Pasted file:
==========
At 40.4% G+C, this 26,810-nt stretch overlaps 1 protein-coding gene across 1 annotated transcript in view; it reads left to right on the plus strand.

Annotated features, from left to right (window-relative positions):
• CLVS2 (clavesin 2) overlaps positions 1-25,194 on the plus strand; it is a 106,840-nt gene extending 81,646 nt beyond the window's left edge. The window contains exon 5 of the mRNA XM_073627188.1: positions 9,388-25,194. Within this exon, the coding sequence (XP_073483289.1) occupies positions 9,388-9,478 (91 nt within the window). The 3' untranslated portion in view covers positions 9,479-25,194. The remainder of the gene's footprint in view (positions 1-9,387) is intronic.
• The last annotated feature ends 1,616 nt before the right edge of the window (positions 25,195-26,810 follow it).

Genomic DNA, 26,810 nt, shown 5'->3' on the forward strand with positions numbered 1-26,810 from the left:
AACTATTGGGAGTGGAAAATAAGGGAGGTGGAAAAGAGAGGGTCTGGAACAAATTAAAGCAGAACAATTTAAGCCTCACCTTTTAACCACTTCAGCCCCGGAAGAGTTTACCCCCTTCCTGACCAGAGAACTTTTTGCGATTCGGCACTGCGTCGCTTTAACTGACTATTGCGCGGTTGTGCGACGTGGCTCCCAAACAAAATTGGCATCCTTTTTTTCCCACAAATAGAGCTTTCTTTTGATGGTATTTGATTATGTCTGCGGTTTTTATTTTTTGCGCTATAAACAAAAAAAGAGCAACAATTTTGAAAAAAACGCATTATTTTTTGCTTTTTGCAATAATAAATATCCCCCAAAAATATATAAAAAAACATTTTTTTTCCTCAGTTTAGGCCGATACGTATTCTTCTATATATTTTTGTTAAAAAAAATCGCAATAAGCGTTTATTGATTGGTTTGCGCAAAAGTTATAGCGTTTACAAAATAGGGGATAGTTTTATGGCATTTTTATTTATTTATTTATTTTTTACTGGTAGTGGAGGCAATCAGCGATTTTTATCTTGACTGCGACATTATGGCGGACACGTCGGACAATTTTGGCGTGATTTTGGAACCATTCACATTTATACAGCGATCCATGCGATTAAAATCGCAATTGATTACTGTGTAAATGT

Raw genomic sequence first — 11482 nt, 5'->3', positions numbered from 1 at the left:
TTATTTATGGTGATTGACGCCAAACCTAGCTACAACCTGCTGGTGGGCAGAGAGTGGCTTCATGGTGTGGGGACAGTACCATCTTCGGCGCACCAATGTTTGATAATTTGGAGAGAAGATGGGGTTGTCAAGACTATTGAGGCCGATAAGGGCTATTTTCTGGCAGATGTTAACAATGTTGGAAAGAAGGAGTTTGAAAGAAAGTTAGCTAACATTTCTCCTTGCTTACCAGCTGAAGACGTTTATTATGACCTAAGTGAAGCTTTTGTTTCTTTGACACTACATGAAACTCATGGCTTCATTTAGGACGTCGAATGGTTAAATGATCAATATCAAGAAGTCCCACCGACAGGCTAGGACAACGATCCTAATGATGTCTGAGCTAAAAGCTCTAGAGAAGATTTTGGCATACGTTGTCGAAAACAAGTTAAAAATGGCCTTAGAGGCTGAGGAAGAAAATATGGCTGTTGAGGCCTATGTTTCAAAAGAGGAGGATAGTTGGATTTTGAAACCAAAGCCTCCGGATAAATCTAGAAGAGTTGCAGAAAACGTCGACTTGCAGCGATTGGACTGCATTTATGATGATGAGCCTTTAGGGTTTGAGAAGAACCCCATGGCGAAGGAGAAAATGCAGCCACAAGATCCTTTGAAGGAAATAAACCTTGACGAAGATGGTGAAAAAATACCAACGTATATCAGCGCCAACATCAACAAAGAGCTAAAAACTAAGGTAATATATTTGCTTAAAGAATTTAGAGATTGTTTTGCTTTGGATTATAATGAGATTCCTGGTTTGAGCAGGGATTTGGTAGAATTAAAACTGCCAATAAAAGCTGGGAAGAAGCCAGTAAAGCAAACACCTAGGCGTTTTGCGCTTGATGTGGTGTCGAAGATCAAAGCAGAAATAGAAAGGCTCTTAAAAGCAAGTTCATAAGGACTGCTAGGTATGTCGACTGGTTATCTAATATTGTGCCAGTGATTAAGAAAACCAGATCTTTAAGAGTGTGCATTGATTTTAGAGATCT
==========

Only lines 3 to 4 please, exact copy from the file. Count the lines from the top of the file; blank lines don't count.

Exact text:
• CLVS2 (clavesin 2) overlaps positions 1-25,194 on the plus strand; it is a 106,840-nt gene extending 81,646 nt beyond the window's left edge. The window contains exon 5 of the mRNA XM_073627188.1: positions 9,388-25,194. Within this exon, the coding sequence (XP_073483289.1) occupies positions 9,388-9,478 (91 nt within the window). The 3' untranslated portion in view covers positions 9,479-25,194. The remainder of the gene's footprint in view (positions 1-9,387) is intronic.
• The last annotated feature ends 1,616 nt before the right edge of the window (positions 25,195-26,810 follow it).